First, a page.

“The Fledgling” “centers around two household pets trying to figure out why this fledgling bird is disrupting their peace on their fire escape. Throughout the discussion, the audience is brought to see how easy it is to have empathy for those who aren’t like us.” 

That’s how Shianne Harrison, a 2020 Goshen graduate of the theater department, describes this year’s Peace Play Contest winner. 

The biannual Peace Play Contest invites playwrights to submit original one-act plays related to the theme of peace to a selection committee. The winning play is performed by Goshen College’s theater department, and the playwright is invited to attend and do a talk-back after the show.

Amy Budd is a professor of theater at GC and the producer of this year’s play. She thinks one important aspect of the competition is that it provides “an opportunity to introduce students to living, working playwrights,” which she thinks is vital since “writing is often an invisible job, and [people] forget that these texts we use to tell stories are written by people who are sometimes alive.” She appreciates that the competition is “an opportunity to bring that person to campus and help develop a new artistic voice.” 

The winning artist for 2022 is Brigid Amos, though Budd said this year was a tight race. “There were two plays that were very, very close, and it took a lot of care and contemplation and discussion for us to decide which one would ultimately be presented,” she commented. She also said Amos’ play, which is a commentary on xenophobia, was eventually selected for its “nuanced portrayal of life.”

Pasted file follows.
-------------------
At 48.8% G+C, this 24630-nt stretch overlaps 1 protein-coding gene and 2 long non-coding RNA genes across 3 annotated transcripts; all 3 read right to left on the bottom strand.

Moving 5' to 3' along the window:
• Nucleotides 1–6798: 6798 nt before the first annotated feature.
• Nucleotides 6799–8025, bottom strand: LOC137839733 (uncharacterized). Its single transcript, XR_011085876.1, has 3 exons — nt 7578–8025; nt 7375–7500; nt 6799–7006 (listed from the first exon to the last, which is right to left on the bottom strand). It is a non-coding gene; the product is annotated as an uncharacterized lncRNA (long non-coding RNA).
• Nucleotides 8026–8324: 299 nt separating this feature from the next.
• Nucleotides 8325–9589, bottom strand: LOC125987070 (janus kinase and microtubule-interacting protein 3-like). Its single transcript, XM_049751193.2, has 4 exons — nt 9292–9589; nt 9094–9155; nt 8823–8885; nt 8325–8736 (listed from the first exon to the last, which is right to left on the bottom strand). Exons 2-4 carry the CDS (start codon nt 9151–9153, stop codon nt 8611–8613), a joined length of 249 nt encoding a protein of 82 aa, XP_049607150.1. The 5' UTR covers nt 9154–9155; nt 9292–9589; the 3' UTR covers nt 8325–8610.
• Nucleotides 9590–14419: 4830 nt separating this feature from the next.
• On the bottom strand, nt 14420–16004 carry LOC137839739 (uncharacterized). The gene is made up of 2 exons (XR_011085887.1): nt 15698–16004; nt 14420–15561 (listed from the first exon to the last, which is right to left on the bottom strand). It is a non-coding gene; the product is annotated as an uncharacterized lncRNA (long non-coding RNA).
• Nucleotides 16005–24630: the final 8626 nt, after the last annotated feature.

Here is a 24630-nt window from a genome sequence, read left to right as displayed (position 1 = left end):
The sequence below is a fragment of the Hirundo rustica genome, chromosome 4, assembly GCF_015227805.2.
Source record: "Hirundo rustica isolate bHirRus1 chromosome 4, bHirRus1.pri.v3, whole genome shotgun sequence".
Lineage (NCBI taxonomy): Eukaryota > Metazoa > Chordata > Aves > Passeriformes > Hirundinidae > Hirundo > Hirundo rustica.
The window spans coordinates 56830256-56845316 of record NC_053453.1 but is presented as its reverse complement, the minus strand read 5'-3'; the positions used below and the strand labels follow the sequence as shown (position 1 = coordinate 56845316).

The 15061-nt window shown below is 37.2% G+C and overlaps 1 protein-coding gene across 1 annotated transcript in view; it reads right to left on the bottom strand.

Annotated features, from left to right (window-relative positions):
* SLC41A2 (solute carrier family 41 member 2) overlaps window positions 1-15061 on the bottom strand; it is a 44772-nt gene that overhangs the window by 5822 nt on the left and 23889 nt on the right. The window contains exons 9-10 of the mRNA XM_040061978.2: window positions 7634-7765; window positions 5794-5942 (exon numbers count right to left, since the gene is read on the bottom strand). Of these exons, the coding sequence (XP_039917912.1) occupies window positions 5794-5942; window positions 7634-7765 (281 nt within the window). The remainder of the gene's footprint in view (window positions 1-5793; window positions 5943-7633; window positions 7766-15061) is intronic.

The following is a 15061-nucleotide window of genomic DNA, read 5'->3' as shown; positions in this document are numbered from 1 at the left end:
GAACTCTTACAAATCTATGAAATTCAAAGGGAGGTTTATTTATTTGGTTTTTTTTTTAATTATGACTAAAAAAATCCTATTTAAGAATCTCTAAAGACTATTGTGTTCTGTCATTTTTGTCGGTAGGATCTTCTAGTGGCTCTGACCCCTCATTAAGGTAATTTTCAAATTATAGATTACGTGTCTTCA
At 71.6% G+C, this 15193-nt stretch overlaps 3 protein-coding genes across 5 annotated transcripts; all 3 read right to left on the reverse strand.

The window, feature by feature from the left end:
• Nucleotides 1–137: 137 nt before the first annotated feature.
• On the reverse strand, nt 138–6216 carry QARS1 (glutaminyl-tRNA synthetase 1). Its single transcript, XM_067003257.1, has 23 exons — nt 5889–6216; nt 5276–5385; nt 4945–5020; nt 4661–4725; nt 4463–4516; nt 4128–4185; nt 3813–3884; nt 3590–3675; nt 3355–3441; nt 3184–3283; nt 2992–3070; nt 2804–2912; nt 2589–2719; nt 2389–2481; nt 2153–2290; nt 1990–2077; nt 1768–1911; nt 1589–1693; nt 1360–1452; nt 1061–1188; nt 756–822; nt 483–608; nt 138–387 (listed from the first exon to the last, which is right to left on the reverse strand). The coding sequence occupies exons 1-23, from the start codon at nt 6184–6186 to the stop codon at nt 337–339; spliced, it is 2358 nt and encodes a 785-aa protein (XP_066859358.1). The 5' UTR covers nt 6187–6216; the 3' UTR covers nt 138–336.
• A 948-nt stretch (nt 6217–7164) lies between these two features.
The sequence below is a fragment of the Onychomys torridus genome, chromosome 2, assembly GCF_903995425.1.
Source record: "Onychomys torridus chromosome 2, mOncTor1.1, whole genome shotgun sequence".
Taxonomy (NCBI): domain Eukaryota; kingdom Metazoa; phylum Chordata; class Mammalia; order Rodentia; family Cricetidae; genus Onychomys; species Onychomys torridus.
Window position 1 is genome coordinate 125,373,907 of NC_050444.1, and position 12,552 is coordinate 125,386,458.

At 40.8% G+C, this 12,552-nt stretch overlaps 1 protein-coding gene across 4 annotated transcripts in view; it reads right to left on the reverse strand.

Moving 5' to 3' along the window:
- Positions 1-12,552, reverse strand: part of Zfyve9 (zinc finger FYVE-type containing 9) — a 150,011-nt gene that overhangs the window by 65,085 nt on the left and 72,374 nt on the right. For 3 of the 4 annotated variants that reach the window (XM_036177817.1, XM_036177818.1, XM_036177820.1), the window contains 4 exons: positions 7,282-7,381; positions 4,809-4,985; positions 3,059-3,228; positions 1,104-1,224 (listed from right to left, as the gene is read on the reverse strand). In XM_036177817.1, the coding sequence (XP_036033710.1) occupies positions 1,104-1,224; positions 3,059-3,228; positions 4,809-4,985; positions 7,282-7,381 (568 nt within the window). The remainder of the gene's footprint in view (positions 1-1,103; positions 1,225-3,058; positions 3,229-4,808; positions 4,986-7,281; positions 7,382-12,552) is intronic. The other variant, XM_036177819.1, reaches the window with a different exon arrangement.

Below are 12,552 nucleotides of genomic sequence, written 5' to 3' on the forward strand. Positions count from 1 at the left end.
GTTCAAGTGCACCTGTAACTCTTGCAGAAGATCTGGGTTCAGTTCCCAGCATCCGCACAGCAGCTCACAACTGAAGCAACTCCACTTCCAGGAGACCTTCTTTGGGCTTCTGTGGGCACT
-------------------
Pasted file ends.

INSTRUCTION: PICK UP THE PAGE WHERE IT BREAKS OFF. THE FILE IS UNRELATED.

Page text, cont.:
Hermione Bean-Mills, a sophomore theater major and an actor in the play, described it as having “a deep message wrapped in a sort of family-friendly, comedic format.” 

The three characters in the show are all animals. “There’s been research that’s gone into that,” Bean-Mills said. “Just like mimicking our various animals and how to play around with that. . . how do I move around on stage?. . . it’s been a fun time.” 

Harrison thinks the playful story is “a clear example of an issue that’s ever-present today and allows people to digest the subject of ‘othering’ people who are different from the community they’re in. Amos does a great job at explaining xenophobia for audiences.” 

There are three chances to see the show this Homecoming Weekend: Friday at 8 p.m., Saturday at 4 p.m., and Sunday at 2 p.m. Budd encourages turnout. 

If you come, she said, “you will have an opportunity to meet the playwright. . . and you will get to experience Goshen College’s talented students bringing this beautiful story to the stage.” If you don’t come, she said, “you’re going to miss out on a fresh and different way of looking at the world.” 

The show runs 45 minutes, and an ASL interpreter will interpret Friday evening’s show.